My husband and I play this game.

When he’s incensed about something—such as someone cutting him off in traffic—he’ll say, “I’m sorry, but that woman is a terrible driver and shouldn’t be on the road.”

Then I’ll reply, “You’re not sorry at all!”

“You’re right,” he’ll agree.

That got me thinking about what a poor job most of us do with apologizing—particularly at work.

As leaders, we appear to have a poor relationship with “sorry.”

What’s “Sorry”able?

Research indicates that women apologize more than men do. And—no—it’s not because they feel powerless and are trying to curry favor. This happens because their threshold for what deserves an apology generally is lower than a man’s.

Inadvertently bumping into someone in a crowded hallway, a woman is more likely to apologize than a man is (in part, because she has a different view of personal space). But a study found that both sexes will apologize 81% of the time they believe they should. Women just think “should” happens more often.

Apologizing So Others See They Should Apologize to You

Then there are the times we apologize because we believe someone else should be saying they’re sorry to us.

When someone speaks too loudly in the next office or cubicle, we’ll say, “I’m sorry, but I couldn’t help overhearing what you just said.” Mostly we want them to say they’re sorry to us because they were using their outside voice inside the building.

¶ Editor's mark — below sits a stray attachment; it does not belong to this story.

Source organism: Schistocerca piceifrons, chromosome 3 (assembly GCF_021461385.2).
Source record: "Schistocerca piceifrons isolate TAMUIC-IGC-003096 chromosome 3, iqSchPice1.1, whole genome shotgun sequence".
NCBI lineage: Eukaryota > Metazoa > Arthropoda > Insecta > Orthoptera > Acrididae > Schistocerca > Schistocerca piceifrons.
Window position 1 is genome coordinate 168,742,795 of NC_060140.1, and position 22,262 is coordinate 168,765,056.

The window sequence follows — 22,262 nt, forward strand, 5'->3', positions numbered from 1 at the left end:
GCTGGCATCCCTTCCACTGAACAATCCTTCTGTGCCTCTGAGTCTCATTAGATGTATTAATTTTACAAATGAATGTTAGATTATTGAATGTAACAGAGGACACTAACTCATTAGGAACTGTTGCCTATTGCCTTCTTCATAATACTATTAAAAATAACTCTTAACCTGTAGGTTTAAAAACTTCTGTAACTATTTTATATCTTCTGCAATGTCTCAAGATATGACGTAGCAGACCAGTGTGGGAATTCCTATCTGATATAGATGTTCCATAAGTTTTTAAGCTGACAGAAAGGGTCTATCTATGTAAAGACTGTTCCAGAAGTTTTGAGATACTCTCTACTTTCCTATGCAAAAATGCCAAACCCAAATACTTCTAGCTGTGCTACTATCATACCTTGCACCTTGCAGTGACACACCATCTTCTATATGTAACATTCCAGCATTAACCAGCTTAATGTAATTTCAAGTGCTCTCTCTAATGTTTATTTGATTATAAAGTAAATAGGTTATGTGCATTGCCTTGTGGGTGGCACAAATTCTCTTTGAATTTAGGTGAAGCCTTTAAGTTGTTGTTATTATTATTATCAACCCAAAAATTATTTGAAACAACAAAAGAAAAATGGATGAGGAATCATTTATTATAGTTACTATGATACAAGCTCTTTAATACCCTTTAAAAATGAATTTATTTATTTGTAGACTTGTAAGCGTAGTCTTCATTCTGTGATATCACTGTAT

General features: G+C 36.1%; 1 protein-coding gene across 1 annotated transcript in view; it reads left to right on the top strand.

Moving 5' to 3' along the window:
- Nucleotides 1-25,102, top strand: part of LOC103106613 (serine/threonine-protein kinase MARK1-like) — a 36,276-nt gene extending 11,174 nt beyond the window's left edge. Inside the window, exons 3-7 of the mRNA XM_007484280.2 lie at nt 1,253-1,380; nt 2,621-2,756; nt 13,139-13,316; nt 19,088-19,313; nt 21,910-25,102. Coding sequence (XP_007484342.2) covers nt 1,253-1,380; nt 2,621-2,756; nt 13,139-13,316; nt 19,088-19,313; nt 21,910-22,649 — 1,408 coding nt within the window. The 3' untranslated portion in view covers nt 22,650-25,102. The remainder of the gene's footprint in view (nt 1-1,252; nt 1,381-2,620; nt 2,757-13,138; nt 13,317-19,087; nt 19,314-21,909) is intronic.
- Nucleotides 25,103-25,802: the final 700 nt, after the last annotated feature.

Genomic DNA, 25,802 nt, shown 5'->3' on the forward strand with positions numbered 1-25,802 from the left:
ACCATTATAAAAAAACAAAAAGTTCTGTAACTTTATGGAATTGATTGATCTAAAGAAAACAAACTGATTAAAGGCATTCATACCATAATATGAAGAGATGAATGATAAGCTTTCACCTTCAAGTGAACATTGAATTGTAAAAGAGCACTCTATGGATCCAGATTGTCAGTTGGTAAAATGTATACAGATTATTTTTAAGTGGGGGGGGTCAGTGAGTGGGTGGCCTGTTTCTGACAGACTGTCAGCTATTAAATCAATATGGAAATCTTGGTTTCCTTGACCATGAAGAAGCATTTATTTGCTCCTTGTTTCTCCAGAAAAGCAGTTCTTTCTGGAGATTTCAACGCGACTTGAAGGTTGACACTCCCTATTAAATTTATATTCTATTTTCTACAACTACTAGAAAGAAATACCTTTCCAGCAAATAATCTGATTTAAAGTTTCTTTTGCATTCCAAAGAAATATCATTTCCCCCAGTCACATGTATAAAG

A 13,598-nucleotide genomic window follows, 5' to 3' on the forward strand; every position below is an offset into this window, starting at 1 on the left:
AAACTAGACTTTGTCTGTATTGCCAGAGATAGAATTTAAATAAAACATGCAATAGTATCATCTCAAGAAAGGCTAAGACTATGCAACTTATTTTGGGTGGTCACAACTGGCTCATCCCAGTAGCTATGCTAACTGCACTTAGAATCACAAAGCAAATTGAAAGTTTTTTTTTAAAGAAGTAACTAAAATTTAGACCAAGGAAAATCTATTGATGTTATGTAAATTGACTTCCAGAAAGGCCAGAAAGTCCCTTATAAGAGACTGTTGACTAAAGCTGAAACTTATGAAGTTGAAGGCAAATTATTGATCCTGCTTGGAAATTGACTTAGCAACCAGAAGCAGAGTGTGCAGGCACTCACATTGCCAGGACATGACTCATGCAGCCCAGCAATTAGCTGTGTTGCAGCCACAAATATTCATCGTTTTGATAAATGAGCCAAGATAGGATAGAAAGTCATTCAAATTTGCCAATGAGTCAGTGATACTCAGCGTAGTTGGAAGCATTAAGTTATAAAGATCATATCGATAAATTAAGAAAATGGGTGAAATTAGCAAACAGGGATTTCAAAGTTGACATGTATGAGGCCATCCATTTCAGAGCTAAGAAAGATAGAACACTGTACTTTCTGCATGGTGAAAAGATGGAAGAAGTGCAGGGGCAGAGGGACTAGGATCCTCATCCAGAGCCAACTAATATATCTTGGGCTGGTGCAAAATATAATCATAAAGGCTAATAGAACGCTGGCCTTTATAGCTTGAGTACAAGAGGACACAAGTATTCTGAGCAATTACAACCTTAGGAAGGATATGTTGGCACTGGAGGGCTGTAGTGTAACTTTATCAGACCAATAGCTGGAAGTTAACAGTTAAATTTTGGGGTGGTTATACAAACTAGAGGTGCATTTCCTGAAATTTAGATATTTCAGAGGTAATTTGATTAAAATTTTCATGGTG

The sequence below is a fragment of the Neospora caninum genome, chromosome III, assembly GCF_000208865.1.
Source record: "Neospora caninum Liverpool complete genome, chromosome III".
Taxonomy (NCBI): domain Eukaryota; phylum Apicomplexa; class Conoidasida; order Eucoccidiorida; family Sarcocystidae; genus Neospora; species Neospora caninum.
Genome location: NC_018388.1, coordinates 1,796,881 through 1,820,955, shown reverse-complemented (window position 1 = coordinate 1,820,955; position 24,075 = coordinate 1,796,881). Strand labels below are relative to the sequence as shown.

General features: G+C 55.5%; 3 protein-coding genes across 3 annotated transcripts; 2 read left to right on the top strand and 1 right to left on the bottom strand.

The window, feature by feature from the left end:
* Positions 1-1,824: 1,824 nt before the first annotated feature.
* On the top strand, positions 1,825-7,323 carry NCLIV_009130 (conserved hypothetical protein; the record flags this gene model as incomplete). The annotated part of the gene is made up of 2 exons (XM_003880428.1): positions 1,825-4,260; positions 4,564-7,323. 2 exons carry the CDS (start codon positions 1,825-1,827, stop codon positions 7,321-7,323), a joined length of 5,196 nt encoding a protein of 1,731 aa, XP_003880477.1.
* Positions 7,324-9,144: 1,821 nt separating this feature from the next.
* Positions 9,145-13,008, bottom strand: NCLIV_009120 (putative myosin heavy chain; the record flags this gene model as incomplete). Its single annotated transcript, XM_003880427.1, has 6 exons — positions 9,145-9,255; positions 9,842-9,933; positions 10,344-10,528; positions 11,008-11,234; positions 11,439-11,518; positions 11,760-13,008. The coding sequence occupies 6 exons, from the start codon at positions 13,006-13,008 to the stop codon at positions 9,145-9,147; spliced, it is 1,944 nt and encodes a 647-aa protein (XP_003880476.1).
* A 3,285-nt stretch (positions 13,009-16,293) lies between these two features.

Sometimes modeling an apology works and people get the point. Other times, they say, “Oh, that’s OK.” They accept our apology, missing our point, which incenses us more! (Maybe they’re part of that 19% who don’t say they’re sorry even when they know they’re in the wrong …)

Apologizing Instead of Cursing

This is what my husband—and so many of us—will do. It’s more polite to pull out the “I’m sorry, but …” of righteous indignation than to call the perpetrator nasty names while getting apoplectic. Here, too, we get to keep the higher moral ground.

Apologizing to Get Ourselves off the Hook

There are times we screw up—such as getting a report late to someone—and hand it in with an apology. Sometimes we keep screwing up by offering a long, involved excuse that shows it really wasn’t our fault. All of the forces in the universe conspired against us, and no human could have overcome these.

Then we expect people to absolve us because we were polite enough to apologize. Can’t they see we’re good people? And we can get miffed when they don’t immediately oblige.

Apologizing for the Wrong Thing

Sometimes it’s easier to say we’re sorry for a lower-stakes mistake than to admit responsibility for something worse.

That late report? Maybe the person you were supposed to give it to went into a meeting blind and got trounced by a client. Our defense when that person returns to us looking owl-eyed? “I said I was sorry!” (We sound like a whiny teenager—and how attractive is that.)

Apologizing to Improve Ourselves

Apologies only have meaning when three things happen:

1) We are sincerely sorry for having messed up

2) We explain how we’ll change our behavior next time (and follow through on this)

3) We don’t expect people to accept our apology now—but only after we’ve made good on changing

Otherwise, it’s all just meaningless hot air—for which we ought to be sorry!